“I understand why they would want students to stay in the school. It’s their job to keep us in class,” he said. “But it’s more powerful and sends a stronger message for us to walk out during the school day.”
Largo High School’s principal, Dr. Bradley Finkbiner, did not respond to a request for comment.
PCS public information officer Lisa Wolf wrote in an email, “Pinellas County Schools encourages students (to) focus their activism in a way that promotes their learning. Principals work with students to support activities that do not interfere with the school day. The district is entering state testing season and attendance is especially important. If a student chooses to leave during the school day, we require them to follow district policies (requiring parent consent and proper sign out). This is to ensure student’s safety.”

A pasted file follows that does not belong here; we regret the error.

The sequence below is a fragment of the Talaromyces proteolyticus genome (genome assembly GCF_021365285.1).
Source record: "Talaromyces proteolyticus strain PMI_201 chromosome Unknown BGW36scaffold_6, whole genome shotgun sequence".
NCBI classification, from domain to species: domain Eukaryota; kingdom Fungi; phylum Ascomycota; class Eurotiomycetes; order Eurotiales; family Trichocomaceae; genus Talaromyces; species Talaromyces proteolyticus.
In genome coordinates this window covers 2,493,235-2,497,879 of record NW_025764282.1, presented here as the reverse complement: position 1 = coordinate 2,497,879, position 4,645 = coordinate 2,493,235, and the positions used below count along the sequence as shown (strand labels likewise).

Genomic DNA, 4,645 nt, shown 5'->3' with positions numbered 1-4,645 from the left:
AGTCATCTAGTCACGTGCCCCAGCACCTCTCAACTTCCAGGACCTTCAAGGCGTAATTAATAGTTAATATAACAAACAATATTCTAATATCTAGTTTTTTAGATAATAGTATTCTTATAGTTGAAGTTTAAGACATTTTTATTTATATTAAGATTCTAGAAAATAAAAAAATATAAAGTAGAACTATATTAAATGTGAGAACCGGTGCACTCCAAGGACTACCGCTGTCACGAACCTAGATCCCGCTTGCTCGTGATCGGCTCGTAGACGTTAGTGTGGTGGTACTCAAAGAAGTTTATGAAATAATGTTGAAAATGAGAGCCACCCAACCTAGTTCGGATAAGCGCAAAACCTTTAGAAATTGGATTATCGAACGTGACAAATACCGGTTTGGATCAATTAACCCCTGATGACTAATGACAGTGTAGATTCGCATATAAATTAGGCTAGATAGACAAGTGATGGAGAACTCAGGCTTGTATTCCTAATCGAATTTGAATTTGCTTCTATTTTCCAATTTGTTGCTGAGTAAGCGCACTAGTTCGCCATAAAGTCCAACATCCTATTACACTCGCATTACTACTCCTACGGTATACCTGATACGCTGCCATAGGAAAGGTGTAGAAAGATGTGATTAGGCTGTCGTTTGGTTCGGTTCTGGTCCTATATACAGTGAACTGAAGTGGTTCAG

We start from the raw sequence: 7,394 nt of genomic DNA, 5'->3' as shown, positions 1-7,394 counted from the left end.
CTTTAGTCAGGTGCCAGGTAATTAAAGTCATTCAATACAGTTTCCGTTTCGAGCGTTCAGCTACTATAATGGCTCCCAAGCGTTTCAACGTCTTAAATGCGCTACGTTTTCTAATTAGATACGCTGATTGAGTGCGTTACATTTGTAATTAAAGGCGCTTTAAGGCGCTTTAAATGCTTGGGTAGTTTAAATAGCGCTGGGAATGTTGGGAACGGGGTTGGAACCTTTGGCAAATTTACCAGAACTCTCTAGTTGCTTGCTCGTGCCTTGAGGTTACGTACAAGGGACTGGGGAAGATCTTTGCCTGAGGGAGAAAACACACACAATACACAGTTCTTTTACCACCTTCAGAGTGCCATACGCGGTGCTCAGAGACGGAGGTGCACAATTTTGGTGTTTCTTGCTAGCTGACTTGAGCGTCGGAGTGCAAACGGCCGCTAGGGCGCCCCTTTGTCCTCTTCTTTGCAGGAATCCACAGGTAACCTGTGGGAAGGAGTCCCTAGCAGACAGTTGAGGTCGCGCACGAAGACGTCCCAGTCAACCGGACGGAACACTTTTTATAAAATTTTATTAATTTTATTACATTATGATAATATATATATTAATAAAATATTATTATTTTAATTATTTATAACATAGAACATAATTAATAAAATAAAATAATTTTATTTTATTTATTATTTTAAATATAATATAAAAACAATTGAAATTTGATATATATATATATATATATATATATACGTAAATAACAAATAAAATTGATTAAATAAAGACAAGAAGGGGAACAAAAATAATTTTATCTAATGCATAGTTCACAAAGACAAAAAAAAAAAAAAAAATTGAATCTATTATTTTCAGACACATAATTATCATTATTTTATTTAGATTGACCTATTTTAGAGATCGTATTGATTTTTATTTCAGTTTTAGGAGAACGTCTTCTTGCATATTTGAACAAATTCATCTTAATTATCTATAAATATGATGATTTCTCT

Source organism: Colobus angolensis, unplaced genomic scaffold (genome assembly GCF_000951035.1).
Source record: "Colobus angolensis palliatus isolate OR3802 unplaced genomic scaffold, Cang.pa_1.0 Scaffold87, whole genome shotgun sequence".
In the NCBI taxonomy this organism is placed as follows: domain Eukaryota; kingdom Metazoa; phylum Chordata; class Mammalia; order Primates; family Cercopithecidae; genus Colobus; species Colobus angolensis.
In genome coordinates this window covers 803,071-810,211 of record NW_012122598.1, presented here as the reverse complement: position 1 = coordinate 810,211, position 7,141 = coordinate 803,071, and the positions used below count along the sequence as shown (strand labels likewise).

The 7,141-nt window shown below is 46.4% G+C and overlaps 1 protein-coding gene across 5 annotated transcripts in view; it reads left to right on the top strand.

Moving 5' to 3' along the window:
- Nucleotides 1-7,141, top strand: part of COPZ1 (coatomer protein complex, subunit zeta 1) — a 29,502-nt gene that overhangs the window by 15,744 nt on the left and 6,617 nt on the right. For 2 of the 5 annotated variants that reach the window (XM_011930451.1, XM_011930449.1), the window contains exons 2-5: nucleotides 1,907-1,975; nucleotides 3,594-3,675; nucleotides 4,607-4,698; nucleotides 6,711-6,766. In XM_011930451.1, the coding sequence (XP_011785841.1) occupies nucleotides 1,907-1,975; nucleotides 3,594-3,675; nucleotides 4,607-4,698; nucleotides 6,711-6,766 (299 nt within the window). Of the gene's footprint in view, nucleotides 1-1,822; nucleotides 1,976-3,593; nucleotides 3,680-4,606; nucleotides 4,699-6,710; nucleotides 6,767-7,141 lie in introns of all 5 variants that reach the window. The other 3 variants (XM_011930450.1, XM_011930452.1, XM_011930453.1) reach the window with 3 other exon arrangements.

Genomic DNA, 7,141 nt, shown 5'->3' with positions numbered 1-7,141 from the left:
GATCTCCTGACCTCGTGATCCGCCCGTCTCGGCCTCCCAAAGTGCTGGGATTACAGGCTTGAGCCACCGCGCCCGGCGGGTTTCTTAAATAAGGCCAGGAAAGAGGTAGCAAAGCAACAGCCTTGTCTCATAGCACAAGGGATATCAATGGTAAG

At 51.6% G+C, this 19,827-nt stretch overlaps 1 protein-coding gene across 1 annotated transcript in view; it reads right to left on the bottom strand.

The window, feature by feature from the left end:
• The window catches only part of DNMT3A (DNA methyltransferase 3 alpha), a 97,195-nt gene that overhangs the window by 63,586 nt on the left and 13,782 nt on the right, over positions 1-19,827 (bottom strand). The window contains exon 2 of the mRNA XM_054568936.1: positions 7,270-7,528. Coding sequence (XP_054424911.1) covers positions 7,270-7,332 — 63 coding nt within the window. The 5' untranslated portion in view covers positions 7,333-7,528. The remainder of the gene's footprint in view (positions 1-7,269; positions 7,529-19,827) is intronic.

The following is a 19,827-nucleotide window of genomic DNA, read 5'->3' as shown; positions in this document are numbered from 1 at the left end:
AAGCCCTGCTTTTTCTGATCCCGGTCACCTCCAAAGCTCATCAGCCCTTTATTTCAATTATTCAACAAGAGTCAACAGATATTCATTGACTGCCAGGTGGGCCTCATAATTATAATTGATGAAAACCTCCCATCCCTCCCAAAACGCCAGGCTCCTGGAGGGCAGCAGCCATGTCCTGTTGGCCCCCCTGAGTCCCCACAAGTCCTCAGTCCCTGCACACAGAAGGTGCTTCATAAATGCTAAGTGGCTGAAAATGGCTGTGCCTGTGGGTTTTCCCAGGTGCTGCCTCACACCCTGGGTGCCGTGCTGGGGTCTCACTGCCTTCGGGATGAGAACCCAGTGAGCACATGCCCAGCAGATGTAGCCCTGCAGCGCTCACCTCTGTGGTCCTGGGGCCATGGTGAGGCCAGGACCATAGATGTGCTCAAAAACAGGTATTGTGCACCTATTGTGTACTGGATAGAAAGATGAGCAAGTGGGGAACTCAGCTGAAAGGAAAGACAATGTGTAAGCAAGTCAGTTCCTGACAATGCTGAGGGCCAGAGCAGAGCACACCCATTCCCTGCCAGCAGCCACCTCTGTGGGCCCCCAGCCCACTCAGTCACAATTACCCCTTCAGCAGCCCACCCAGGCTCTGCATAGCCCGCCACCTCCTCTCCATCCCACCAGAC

Though she was uncertain about punishment for participating in the #FridaysForFuture walkout during school hours, “discipline … is typically determined on a case-by-case basis,” she said.
Ultimately, just days before the walkout, Chavez and other organizers felt pressure from school administration to change the time of the event from 10 a.m. to 2 p.m., after school let out for the day.
They tried their best to promote the new time, he said, but many students were unaware of the change and unable to make the protest at the new time. Only around a dozen students turned out.
Chaz Phillips, 17, a junior at Largo, addressed the group and told them not to despair over the light turnout.